Your talking about people who have trouble checking email. Asking infantrymen to run linux as part of their work would be ludicrous at this point.
    • by Cheeze (12756) on Thursday June 26, 2003 @10:56AM (#6302762) Homepage
      yeah, because linux doesn't have a native GUI you think it's use would be hard to understand? Someone that's been running linux any amount of time could setup a machine for you that would have a GUI with only buttons for office apps, internet, and mail. It would also have the added benefit of native remote monitoring and administration, both of which the military would gain benefit from.

      If the army mandated a free operating system, they could modify the operating system to only provide the services that the army NEEDs. The problems you described do not happen with a properly configured system. If the system is setup correctly, the end user would not have the ability to make changes that would require downtime to fix. You have been trained by the Windows crowd to just accept downtime and failures as part of normal operation.

      I would guess even someone in B. CO 1/509th Abn could figure out. No offence intended.
      • by Dun Malg (230075) on Thursday June 26, 2003 @12:01PM (#6303453) Homepage
        If the army mandated a free operating system, they could modify the operating system to only provide the services that the army NEEDs

        Modified by whom? Certified for DoD use by whom? As for "services ...the army needs", even the army can't tell you that, so they'd say "just make it do everything". Also, who's going to port all the lame crap software the army already has that runs under windows? What if some of it can't be ported?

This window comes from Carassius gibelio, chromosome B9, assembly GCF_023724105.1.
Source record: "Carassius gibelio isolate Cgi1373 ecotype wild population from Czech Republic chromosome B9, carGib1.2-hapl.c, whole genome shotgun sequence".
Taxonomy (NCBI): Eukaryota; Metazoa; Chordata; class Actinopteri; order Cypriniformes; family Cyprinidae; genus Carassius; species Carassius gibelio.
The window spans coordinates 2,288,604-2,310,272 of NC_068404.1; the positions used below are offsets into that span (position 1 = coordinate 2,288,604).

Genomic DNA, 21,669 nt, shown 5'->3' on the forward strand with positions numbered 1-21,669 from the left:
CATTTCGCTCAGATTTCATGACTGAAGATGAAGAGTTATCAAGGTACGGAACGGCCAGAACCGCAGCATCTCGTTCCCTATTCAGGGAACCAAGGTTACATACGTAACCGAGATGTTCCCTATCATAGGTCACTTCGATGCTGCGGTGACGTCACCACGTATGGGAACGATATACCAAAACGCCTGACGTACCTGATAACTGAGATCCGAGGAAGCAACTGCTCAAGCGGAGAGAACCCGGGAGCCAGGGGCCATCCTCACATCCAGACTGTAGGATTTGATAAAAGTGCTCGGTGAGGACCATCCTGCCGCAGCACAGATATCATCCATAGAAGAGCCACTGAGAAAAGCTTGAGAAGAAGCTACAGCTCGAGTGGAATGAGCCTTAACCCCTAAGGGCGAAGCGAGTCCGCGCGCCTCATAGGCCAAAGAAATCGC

The problems you described do not happen with a properly configured system.

        People don't forget passwords or forget which printer is theirs in Linux? [scoff!]

        I would guess even someone in B. CO 1/509th Abn could figure out.

        Figure out isn't the problem. You say Linux can be made unbreakable. Nobody who's ever given anything to an 11B (infantryman) ever calls anything unbreakable. You can't depend upon something being robust to protect it, you have to have people available who can fix it when it breaks.

        No offence intended.

        None taken. Hooah.

        SGT DunMalg 3/187th MI Bde 101st ABN Div (Air Assault) (1987-1993)

    • I'm an Army Sysadmin (Score:5, Interesting)

      by The Evil Couch (621105) on Thursday June 26, 2003 @12:04PM (#6303488) Homepage
      I fully agree, most of my users have serious problems just operating windows, let alone doing work on it. If you threw Linux at them, they would just stop using the computer and go back to doing everything on paper.

      another thing is that while the liscense costs for all the software that they're getting isn't horrible price-gouging, we don't fucking need it.

      I'm in an officer school, the only function for having a database is for keeping track of student information. I already have an access database in place with an oracle database slowly replacing it. I don't need or want SQL and NONE of my users need it, either. we don't need to buy a shit load of liscenses at slightly above prices, what we need is to break that chunk of cash up and give it to the units so that their Sysadmins and IMOs can determine what the unit needs.

      I'll give you a little story as an example of how trying to add too many pieces to the puzzle WILL fuck up a supply chain: